Does your plan account for estate taxes at the state level?
According to a recent estimate, only a fraction of Americans will incur federal estate taxes. Said another way, only a small percentage of Americans will have estates valued over $10.86 million in 2015, assuming that both spouses utilize their exemptions.
However, readers should be reminded that many states also assess estate taxes at the state level, and the state exemption may be much lower than its federal equivalent. Pennsylvania, for example, has its own state inheritance tax. The personal representative of an estate generally bears the responsibility for filing an inheritance tax return for the decedent's estate that lists the estate property and its valuation.
An attorney that focuses on wills, trusts, probate and estate administration can be a great help in the preparation of an inheritance tax return. For example, there are issues to which an attorney can alert the personal representative. Asset values are usually based on the fair market value at the time of the decedent's death, although there can be exceptions. Deductions may be available for funeral expenses, administrative costs, debts and charitable bequests. Of course, the filing requirement of a state inheritance tax return is an administrative requirement; it does not alter other established tax rules, such as the default spousal tax rate of zero percent.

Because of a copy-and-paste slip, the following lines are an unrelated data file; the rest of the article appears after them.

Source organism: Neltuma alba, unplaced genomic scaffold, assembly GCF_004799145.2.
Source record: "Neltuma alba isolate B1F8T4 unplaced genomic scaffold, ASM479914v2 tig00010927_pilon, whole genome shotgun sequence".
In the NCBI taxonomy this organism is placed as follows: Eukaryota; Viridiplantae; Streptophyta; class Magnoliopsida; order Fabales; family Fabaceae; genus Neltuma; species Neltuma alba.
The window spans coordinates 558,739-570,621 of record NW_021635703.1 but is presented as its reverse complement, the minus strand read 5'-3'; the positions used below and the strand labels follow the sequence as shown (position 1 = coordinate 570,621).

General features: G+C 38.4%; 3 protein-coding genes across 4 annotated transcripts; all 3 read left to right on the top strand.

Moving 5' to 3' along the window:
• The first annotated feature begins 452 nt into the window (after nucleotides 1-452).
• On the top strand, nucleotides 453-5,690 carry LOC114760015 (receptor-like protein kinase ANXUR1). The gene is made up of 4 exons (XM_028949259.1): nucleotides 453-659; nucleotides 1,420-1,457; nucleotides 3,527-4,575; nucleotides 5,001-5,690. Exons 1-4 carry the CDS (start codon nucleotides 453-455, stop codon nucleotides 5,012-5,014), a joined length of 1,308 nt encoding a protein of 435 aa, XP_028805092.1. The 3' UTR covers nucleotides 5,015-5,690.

Assets placed in a trust may also qualify for special tax treatment. In the case of asset transfers to an irrevocable trust, for example, the settlor no longer is deemed the legal owner of those assets. Consequently, those assets should not incur estate tax liability, as the trust is the owner. Our law firm focuses on estate law and can explain these rules to clients who are interested in minimizing their tax exposure.
Source: Huffington Post, "Why Some of Us Pay More Estate Tax," Mike Branch, May 20, 2015